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Rosenwaks, Z, Urban, MD, Wentz, AC, Lee, P, Parmley, TH, Migeon, CJ, Jones, GS & Woodruff, JD 1978, 'Endometrial pathology and its relation to estrogen therapy in patients with hypogonadism', Pediatrics, vol. 62, no. 6 II SUPPL., pp. 1184-1188.

Endometrial pathology and its relation to estrogen therapy in patients with hypogonadism. / Rosenwaks, Z.; Urban, M. D.; Wentz, A. C.; Lee, Peter; Parmley, T. H.; Migeon, C. J.; Jones, G. S.; Woodruff, J. D.

In: Pediatrics, Vol. 62, No. 6 II SUPPL., 01.12.1978, p. 1184-1188.

Research output: Contribution to journalArticle

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AU - Rosenwaks, Z.

AU - Urban, M. D.

AU - Wentz, A. C.

AU - Lee, Peter

AU - Parmley, T. H.

AU - Migeon, C. J.

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AU - Woodruff, J. D.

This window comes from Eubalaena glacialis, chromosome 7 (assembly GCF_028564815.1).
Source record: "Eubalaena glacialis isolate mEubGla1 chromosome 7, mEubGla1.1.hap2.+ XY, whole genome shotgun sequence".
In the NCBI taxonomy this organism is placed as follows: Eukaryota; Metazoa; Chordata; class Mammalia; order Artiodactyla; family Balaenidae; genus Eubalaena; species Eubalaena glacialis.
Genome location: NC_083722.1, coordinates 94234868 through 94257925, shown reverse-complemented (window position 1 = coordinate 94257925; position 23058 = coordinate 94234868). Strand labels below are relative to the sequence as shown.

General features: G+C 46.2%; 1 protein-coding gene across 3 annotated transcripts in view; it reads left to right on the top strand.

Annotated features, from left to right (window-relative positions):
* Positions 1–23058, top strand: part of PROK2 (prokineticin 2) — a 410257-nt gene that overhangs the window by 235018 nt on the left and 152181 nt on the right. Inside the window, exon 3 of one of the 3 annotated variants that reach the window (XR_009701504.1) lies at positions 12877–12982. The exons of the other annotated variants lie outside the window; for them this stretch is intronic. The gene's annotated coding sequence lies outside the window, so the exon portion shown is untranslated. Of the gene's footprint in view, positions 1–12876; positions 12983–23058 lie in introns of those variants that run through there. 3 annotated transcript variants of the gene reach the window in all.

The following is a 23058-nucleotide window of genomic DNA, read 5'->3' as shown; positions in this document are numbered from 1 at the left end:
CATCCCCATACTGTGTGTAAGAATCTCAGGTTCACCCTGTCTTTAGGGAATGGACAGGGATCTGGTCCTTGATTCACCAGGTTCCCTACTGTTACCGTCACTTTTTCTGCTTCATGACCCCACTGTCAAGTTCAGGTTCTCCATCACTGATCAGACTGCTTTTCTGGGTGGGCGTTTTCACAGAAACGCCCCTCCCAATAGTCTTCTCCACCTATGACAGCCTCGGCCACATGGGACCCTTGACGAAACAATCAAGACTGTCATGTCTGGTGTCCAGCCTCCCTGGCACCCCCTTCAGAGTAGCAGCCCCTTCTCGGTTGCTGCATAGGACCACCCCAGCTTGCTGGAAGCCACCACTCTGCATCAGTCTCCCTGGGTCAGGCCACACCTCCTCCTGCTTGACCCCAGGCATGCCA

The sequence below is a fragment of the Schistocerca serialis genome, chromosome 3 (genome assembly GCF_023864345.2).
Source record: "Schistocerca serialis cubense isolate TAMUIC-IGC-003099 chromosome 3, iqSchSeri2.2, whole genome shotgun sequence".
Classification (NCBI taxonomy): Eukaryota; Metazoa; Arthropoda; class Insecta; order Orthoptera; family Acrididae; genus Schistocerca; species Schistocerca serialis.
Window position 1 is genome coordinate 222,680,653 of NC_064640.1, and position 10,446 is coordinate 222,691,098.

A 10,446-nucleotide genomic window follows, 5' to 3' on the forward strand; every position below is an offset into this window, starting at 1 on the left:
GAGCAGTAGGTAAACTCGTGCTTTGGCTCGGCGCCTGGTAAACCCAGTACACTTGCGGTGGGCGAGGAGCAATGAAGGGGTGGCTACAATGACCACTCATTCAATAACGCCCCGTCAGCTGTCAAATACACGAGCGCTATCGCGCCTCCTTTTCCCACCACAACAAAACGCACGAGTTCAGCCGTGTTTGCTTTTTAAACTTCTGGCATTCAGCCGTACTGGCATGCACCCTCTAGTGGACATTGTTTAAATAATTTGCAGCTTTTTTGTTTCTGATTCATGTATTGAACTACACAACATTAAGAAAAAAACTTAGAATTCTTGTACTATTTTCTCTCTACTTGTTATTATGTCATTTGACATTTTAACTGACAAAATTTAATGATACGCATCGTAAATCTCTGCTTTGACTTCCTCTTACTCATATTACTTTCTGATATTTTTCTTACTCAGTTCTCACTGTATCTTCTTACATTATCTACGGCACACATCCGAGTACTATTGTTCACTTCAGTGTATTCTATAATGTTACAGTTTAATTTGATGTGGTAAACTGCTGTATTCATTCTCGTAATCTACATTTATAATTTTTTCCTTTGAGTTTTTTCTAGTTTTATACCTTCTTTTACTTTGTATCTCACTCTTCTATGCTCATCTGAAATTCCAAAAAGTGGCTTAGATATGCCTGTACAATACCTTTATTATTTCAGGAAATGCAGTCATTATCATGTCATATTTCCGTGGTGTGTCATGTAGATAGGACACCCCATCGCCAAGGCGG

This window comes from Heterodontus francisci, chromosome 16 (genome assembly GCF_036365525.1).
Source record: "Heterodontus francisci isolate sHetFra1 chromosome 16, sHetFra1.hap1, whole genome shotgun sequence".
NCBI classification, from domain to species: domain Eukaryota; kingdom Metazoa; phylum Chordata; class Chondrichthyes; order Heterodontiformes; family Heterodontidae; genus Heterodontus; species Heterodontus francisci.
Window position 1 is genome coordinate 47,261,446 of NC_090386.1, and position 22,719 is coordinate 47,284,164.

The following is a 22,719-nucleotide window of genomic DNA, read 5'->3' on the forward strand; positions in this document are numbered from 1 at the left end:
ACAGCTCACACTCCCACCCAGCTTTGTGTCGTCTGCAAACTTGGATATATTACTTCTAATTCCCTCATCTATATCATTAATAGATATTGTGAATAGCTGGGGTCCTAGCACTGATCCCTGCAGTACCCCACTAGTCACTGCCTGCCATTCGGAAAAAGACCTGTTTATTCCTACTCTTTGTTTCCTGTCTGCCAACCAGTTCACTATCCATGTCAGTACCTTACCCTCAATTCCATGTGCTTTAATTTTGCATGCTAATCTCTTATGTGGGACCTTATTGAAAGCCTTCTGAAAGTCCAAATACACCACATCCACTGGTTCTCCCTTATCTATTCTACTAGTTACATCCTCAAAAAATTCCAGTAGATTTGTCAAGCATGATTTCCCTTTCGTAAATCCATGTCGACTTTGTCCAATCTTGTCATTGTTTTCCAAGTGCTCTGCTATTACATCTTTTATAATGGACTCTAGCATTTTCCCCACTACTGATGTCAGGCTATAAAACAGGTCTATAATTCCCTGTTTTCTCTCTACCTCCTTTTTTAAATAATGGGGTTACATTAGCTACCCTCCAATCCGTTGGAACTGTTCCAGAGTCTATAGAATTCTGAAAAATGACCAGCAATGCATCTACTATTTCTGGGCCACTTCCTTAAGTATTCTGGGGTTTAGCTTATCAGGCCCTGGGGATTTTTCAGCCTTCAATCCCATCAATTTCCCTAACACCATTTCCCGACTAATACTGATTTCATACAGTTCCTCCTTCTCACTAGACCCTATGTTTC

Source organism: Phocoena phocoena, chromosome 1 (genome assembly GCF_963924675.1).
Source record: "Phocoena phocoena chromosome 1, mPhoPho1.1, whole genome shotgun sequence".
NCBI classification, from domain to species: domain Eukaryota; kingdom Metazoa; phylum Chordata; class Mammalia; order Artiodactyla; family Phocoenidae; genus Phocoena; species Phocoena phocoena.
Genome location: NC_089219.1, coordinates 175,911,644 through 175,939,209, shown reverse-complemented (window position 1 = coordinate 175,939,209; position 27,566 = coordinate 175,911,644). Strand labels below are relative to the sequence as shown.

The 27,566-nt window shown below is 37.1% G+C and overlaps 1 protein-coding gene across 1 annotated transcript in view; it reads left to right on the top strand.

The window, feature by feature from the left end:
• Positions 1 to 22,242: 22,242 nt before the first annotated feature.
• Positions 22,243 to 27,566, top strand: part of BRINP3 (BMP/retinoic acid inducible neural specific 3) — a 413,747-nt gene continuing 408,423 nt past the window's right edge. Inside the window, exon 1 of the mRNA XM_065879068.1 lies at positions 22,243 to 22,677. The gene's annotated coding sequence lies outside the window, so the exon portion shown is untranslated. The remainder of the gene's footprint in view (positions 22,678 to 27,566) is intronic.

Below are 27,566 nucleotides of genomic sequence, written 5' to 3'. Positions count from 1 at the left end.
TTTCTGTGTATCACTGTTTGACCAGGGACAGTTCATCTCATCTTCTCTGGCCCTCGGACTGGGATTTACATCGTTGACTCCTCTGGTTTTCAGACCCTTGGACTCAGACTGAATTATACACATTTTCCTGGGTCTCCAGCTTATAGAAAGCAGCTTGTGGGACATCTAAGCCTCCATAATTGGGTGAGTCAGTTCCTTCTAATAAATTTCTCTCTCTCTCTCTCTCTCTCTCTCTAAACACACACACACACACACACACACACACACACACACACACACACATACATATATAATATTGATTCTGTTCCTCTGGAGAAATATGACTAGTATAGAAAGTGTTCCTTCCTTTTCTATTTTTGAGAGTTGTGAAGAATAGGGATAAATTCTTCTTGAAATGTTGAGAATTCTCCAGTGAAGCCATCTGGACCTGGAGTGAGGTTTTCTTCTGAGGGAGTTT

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N2 - From this study, it appears that total lifetime dose, duration of therapy, and estrogen dose at the time of examination were important factors influencing endometrial histology in patients receiving exogenous estrogens. Our patients were shown to be at statistically greater risk for abnormal endometrial biopsy findings if (1) they had received a lifetime dose of conjugated estrogens ≥2,500 mg, (2) the duration of their estrogen therapy was more than seven years, and (3) their dose of conjugated estrogens at the time of biopsy was > 1.25 mg/day. Almost all of our patients had recieved sequential estrogen-progesterone therapy. The progestational agent given at the dose and in the fashion described above did not appear to protect the patients from development of endometrial pathology. Control groups of patients receiving unopposed estrogens are lacking, and therefore we cannot speculate on whether the incidence of endometrial changes was decreased by the progestational agent. The total lifetime dose of progestational agent was not significantly different in the three grades of endometrial histology despite the fact that the estrogen dose was almost twice as high in the hyperplasia group (grade III) than in groups with normal endometrium (grades I and II). Although both the dose of estrogens and the duration of therapy were found to be statistically important factors increasing risk of endometrial pathology, it remains to be shown whether patients receiving low doses of estrogen for long durations are at risk of developing endometrial abnormalities. On the basis of these data, we would like to suggest that estrogen therapy should be maintained at the lowest possible therapeutic dose level (the level that will maintain regular cyclic bleeding). Further, patients receiving estrogen-progesterone therapy should have endometrial biopsy periodically to determine if there is a silent endometrial abnormality.